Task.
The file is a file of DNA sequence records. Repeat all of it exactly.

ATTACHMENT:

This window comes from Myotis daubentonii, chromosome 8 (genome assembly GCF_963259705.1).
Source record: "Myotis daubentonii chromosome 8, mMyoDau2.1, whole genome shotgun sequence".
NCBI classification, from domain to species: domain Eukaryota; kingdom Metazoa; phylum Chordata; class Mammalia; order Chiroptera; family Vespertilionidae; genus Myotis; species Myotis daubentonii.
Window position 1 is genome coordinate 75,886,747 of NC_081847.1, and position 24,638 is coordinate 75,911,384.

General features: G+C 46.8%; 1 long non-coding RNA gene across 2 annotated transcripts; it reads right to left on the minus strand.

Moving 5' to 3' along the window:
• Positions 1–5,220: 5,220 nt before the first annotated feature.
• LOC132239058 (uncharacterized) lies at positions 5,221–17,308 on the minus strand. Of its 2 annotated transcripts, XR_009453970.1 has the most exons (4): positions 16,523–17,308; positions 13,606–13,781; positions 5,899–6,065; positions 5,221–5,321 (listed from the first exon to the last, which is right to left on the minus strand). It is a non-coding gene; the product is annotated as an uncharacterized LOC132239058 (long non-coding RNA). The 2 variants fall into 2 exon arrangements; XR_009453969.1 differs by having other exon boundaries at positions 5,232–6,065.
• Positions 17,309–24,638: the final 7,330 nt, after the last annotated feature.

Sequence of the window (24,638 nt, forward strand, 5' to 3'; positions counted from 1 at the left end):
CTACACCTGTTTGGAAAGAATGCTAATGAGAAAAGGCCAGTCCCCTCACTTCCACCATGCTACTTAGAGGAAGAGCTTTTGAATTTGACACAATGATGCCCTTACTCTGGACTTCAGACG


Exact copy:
This window comes from Myotis daubentonii, chromosome 8 (genome assembly GCF_963259705.1).
Source record: "Myotis daubentonii chromosome 8, mMyoDau2.1, whole genome shotgun sequence".
NCBI classification, from domain to species: domain Eukaryota; kingdom Metazoa; phylum Chordata; class Mammalia; order Chiroptera; family Vespertilionidae; genus Myotis; species Myotis daubentonii.
Window position 1 is genome coordinate 75,886,747 of NC_081847.1, and position 24,638 is coordinate 75,911,384.

General features: G+C 46.8%; 1 long non-coding RNA gene across 2 annotated transcripts; it reads right to left on the minus strand.

Moving 5' to 3' along the window:
• Positions 1–5,220: 5,220 nt before the first annotated feature.
• LOC132239058 (uncharacterized) lies at positions 5,221–17,308 on the minus strand. Of its 2 annotated transcripts, XR_009453970.1 has the most exons (4): positions 16,523–17,308; positions 13,606–13,781; positions 5,899–6,065; positions 5,221–5,321 (listed from the first exon to the last, which is right to left on the minus strand). It is a non-coding gene; the product is annotated as an uncharacterized LOC132239058 (long non-coding RNA). The 2 variants fall into 2 exon arrangements; XR_009453969.1 differs by having other exon boundaries at positions 5,232–6,065.
• Positions 17,309–24,638: the final 7,330 nt, after the last annotated feature.

Sequence of the window (24,638 nt, forward strand, 5' to 3'; positions counted from 1 at the left end):
CTACACCTGTTTGGAAAGAATGCTAATGAGAAAAGGCCAGTCCCCTCACTTCCACCATGCTACTTAGAGGAAGAGCTTTTGAATTTGACACAATGATGCCCTTACTCTGGACTTCAGACG